Posted by: Chris Maloney | September 11, 2011

Is Cerebral Palsy Curable As A Simple Deficiency?

Main pathway in growth regulation by the endoc...

Image via Wikipedia

Cerebral Palsy is a terrible disease that robs infants of their ability to function over time.  Currently we treat it with aggressive physical therapy, but that is only moderately effective.

One of the most interesting things about Cerebral Palsy is that it occurs more often in small preterm infants.  When we look at the motor skills for preterm infants, most exhibit the signs of beginning Cerebral Palsy.  But by three months, almost all have gained normal function.

So is there some deficiency in preterm infants?  In studies of “resource poor” areas (I’m glad we’ve moved on from “third world”), Cerebral Palsy is hard to track.  But it appears to be no more common in those areas than in “resource rich” areas.  Any deficiency would be something common to both areas.

Some studies point to a positive effect of magnesium on the preterm brain.  It makes sense to think of magnesium helping with muscle tension, but it’s too simple to describe the breadth of the effects of Cerebral Palsy.

The obvious first choice would be a growth hormone deficiency.  Preterm infants would begin life without much growth hormone, but most would rapidly begin to secrete the hormone and catch up.  Only in those children without growth hormone on a continuing basis would Cerebral Palsy begin to appear, and likely only in those with severe deficiency.

We can check a hypothesis like growth hormone by checking if Cerebral Palsy patients are lower in growth hormone than control children.  They overwhelmingly are.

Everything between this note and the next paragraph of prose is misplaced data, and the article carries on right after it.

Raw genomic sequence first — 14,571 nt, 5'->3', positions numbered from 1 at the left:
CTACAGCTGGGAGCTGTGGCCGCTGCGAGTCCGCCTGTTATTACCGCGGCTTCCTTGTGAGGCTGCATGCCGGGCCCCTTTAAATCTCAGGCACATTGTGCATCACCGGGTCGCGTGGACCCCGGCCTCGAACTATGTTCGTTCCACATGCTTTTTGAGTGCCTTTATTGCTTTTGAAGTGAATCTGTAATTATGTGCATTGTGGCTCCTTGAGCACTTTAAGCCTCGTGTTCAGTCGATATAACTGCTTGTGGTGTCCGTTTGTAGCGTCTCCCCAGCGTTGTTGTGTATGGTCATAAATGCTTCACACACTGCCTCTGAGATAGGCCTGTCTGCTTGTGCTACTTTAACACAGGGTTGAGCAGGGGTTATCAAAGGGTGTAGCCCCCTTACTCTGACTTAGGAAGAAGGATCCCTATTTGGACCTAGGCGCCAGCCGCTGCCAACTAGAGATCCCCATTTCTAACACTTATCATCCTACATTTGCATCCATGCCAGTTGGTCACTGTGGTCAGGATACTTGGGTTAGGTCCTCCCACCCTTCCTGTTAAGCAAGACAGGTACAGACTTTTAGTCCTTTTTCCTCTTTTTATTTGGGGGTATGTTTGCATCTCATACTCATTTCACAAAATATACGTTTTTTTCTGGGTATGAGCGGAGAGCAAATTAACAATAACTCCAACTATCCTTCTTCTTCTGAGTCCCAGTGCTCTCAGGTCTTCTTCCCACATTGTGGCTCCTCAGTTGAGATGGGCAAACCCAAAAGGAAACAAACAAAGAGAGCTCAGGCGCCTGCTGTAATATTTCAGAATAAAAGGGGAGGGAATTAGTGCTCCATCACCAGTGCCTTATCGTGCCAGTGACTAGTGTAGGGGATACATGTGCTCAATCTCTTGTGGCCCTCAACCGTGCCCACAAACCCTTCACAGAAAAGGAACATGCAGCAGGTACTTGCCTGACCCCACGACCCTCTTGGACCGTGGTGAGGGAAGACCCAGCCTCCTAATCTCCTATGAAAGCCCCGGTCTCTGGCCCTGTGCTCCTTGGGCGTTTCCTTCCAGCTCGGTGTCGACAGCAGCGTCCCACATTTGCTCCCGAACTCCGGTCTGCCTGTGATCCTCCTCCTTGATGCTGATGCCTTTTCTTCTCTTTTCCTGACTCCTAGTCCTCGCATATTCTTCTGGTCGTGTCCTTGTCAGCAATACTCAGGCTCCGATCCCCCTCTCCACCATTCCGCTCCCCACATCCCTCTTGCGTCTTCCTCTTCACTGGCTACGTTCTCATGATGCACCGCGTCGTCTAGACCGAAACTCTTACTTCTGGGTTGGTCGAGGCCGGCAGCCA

The next step is to test whether the introduction of growth hormone would improve the symptoms of Cerebral Palsy in children.  In a small pilot study just published, we find that the results are overwhelmingly positive.  The range of Cerebral Palsy symptoms improved with growth hormone supplementation.

I am certain the answer is more complicated than simply growth hormone replacement.  But for many children it is reasonable to assume we can improve symptoms by replacing the deficiency.

All studies are below for anyone who knows anyone with this illness.

Pak J Biol Sci. 2011 Apr 1;14(7):433-40.

Growth hormone deficiency in children and adolescents with
cerebral palsy: relation to gross motor function and degree of spasticity.

Hamza RT, Ismail MA, Hamed AI.

Source

Department of Pediatrics, Faculty of Medicine, Ain Shams
University, Cairo, Egypt.

Abstract

Children with Cerebral Palsy (CP) often have poor linear
growth during childhood with short final height. Thus, we aimed to assess serum
growth hormone (GH), insulin like growth factor-1 (IGF-1) and insulin like
growth factor binding protein-3 (IGFBP-3) levels among CP patients and their
relation to each of gross motor function and degree of spasticity. Fifty CP
children and adolescents were studied in comparison to 50 healthy age-, sex-
and pubertal stage-matched children and adolescents. All subjects were
subjected to clinical evaluation, Intelligence Quotient (IQ) assessment and
measurement of serum GH, IGF-1 and IGFBP-3. All auxological and hormonal
parameters were significantly lower among cases. Fifty two% of cases were
GH-deficient and 62% had reduced IGF-land IGFBP-3 levels. Gross Motor Function
Measure- 88 (GMFM-88) score correlated negatively with each of basal (r =
-0.71, p = 0.02) and peak stimulated GH (r =-0.88, p = <0.001); IGF-1 (r =
-0.64, p = 0.04) and IGFBP-3 (r = -0.69, p = 0.031). There were significant
negative correlations between the degree of spasticity assessed by Modified
Ashworth Scale and each of basal (r = -0.61, p = 0.032) and peak stimulated GH
(r = -0.78, p = 0.01); IGF-1 (r = -0.65, p = 0.041) and IGFBP-3 (r = -0.62, p =
0.035). Growth Hormone Deficiency (GHD) is prevalent in children with CP and
could be one of the causes of their short stature.

PMID: 21902055

Dev Med Child Neurol. 2011 Oct;53(10):933-7. doi: 10.1111/j.1469-8749.2011.04045.x.

The motor repertoire of extremely low-birthweight infants at